We can all agree that the country has to live within its means. This applies, of course, to the single largest area of public expenditure, welfare. I also believe that it is now accepted, across all parties, that the amount we were spending on welfare had grown out of kilter with what we as a country could afford and indeed what was both fair and proportionate.
The necessity for this change can be perfectly illustrated here in Westminster. In this one borough, we witnessed a 60% increase in the number of housing benefit claimants, since its introduction in 2008, to some 6,000 households and worth some £280 million per year. This figure equated to over 10% of the total national expenditure spent on housing benefit. Before the start of the welfare reforms, over 1,000 households in Westminster were in receipt of £500 or more per week in housing benefit. Only 4% of the working population earn the £75,000+ per year required to afford rents at this level.
Of course, Westminster is uniquely affected by welfare reform, with some of the highest priced real estate in the UK and we have seen the effects of housing benefit caps more acutely than many other areas.
That’s why these unique circumstances have led us to develop a unique approach to dealing with the reforms which we are setting out today – a fair approach that balances the need to reduce benefit expenditure with the need to support people through the changes and to help people out of dependency so that they are able to take more control of their lives.
Our approach is based on four principles or ‘FAIR’ for short:
Fairness – doing what’s fair and right – 100 families were receiving over £1,000 per week in benefits to live in Westminster before the changes; four families were in receipt of more than £2,000 per week. Now no-one receives more than the LHA caps and we have reduced the housing benefit bill by £40million per year.
Aspiration – We want to break the cycle of dependency and help people to access the many employment opportunities in Westminster. We are connecting people with 1,200 jobs through our Workplace Coordinators and Employability Passports.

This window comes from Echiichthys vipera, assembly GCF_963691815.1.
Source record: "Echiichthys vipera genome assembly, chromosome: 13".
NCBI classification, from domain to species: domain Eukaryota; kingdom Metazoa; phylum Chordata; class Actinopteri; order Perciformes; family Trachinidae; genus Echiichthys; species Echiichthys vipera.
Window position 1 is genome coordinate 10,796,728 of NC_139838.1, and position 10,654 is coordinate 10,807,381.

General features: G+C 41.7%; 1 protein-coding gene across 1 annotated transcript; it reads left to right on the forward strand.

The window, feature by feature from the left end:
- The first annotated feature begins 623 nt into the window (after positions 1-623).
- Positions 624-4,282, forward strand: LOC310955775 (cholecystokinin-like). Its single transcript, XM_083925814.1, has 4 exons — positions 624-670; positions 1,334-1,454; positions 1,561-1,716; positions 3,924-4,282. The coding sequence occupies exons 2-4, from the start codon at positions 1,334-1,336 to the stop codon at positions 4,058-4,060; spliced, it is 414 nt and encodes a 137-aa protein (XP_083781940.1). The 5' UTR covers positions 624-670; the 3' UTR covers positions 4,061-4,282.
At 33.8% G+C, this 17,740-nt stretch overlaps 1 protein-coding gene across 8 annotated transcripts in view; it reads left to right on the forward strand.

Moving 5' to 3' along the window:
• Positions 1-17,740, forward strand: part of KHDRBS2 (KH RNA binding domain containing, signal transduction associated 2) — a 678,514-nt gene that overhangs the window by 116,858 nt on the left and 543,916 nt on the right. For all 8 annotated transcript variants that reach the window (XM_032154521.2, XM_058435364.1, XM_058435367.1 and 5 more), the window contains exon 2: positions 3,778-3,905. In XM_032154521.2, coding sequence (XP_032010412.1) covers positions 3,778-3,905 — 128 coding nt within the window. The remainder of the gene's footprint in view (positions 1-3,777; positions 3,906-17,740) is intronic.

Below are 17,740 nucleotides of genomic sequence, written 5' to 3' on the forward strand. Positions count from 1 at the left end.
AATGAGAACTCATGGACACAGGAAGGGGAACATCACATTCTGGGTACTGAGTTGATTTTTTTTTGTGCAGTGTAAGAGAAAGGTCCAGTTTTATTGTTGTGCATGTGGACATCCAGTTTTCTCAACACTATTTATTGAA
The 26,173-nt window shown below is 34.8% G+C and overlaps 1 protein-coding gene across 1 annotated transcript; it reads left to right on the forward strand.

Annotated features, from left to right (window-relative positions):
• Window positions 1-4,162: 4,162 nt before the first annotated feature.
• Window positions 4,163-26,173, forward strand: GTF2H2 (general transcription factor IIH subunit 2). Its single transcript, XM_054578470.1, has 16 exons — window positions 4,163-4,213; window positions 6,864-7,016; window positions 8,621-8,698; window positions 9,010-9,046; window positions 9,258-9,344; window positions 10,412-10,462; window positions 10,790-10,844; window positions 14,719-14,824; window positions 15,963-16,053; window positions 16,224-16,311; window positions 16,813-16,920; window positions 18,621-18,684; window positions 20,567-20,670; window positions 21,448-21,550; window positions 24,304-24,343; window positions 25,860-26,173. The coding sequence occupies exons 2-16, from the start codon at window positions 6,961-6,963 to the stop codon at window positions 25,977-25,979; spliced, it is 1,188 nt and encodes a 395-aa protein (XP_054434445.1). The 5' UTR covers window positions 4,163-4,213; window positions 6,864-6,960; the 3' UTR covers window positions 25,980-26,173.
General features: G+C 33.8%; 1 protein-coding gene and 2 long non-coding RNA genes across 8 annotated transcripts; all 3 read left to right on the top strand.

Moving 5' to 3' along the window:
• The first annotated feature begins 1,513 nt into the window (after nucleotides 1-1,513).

Investment – We are investing in both people and housing. Our housing renewal programme will bring regeneration to four areas of Westminster and build 1,200 new homes, 800 of which will be affordable whilst our family recovery scheme is investing in troubled families by helping people to get into work and off benefits.
Responsibility – We recognise that people may need to make difficult decisions about where they can afford to live. We are providing support and advice to help inform these choices but we are encouraging people to take responsibility for their decisions and look to renegotiate their rent with their landlords, get back into work or look for more affordable accommodation
Where we have the power to do so, we have tried to insulate residents from the effects of some of these changes. We have not passed on the Council Tax Benefit cuts for example and instead absorbed these ourselves. We are embarking on an ambitious regeneration programme across the city which will create new homes and jobs, and we are providing support and advice to those affected by changes to the benefit system.
We have also set the lowest Council Tax of any council in any part of Britain, recognising that for many, particularly on low or fixed incomes, Council Tax is one of their largest financial outgoings. The document we are launching today illustrates our approach to implementing changes to the welfare system and also to ensure that people clearly understand their responsibilities but also what the council will do in helping them to navigate these changes.